I am a 15-year-old kid with no prior knowledge of calculus, although I learned some precalculus from Khan Academy. But I decided to move to books and many people on the internet are recommending Spivak's calculus, Stewart's Calculus and Thomas' Calculus. Which one is better for me and are there any other prerequisites?

  • $\begingroup$ Spivak is a great book, but it's rigorous and proof-based so if you don't have any experience with that it could be too hard for a first book. I'd grab one of the other two. If you've been good at learning math from reading textbooks thus far you should continue to have good luck with either of those. You just need to know typical precalc stuff... trig functions, logarithms, etc. If you decide to go on to learn analysis Spivak will be a nice bridge that way. $\endgroup$ – spaceisdarkgreen Jun 10 '17 at 6:56
  • $\begingroup$ Is there any book that covers everything from basics to the top? $\endgroup$ – nihaljp Jun 10 '17 at 6:58
  • $\begingroup$ I heard someone say that Thomas' book covers all of it $\endgroup$ – nihaljp Jun 10 '17 at 6:58
  • $\begingroup$ There is no single book that covers from basics to top, because the top is ever growing. In my opinion you should go for Hardy's A Course of Pure Mathematics which is written in an informal style and especially suited for self study. I read it when I was 16 and it should work for you also. Spivak is more in the formal style. Both Spivak and Hardy's books are available online if you search enough. $\endgroup$ – Paramanand Singh Jun 10 '17 at 7:35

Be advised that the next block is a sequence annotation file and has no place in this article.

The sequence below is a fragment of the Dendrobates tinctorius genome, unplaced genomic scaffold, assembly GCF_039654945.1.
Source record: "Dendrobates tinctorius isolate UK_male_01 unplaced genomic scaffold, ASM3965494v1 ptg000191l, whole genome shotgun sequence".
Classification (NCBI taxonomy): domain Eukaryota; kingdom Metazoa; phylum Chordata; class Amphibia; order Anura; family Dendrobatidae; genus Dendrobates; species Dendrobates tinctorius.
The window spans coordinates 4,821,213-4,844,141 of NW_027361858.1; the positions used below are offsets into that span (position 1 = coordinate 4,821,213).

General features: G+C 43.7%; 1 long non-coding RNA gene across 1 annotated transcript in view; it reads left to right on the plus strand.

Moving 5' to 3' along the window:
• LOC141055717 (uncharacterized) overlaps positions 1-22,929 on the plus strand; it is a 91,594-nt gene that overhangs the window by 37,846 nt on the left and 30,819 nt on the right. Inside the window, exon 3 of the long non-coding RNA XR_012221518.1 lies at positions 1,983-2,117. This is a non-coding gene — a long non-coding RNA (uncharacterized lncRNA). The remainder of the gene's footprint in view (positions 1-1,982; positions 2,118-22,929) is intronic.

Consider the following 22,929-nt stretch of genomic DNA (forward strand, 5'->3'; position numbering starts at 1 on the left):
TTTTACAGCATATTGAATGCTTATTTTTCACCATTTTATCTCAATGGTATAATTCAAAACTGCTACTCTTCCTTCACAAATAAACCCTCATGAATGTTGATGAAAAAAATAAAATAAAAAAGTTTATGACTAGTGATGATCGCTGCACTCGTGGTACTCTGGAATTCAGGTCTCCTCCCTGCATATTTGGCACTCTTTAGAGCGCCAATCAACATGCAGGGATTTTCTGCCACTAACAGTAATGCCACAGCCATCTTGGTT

• $\begingroup$ To echo Paramanand, the Mathematics Bookshelf at Project Gutenberg has a number of gratis pre-1923 books typeset in LaTeX (typos fixed, some modernized notation), including Sylvanus Thompson's Calculus Made easy (MacMillan 2nd Ed. 1914) and G. H. Hardy's A Course of Pure Mathematics (Cambridge 3rd Ed. 1921). A few of these have been converted to HTML5 by the Sayahna Foundation from the Gutenberg sources. $\endgroup$ – Andrew D. Hwang Jun 10 '17 at 9:23

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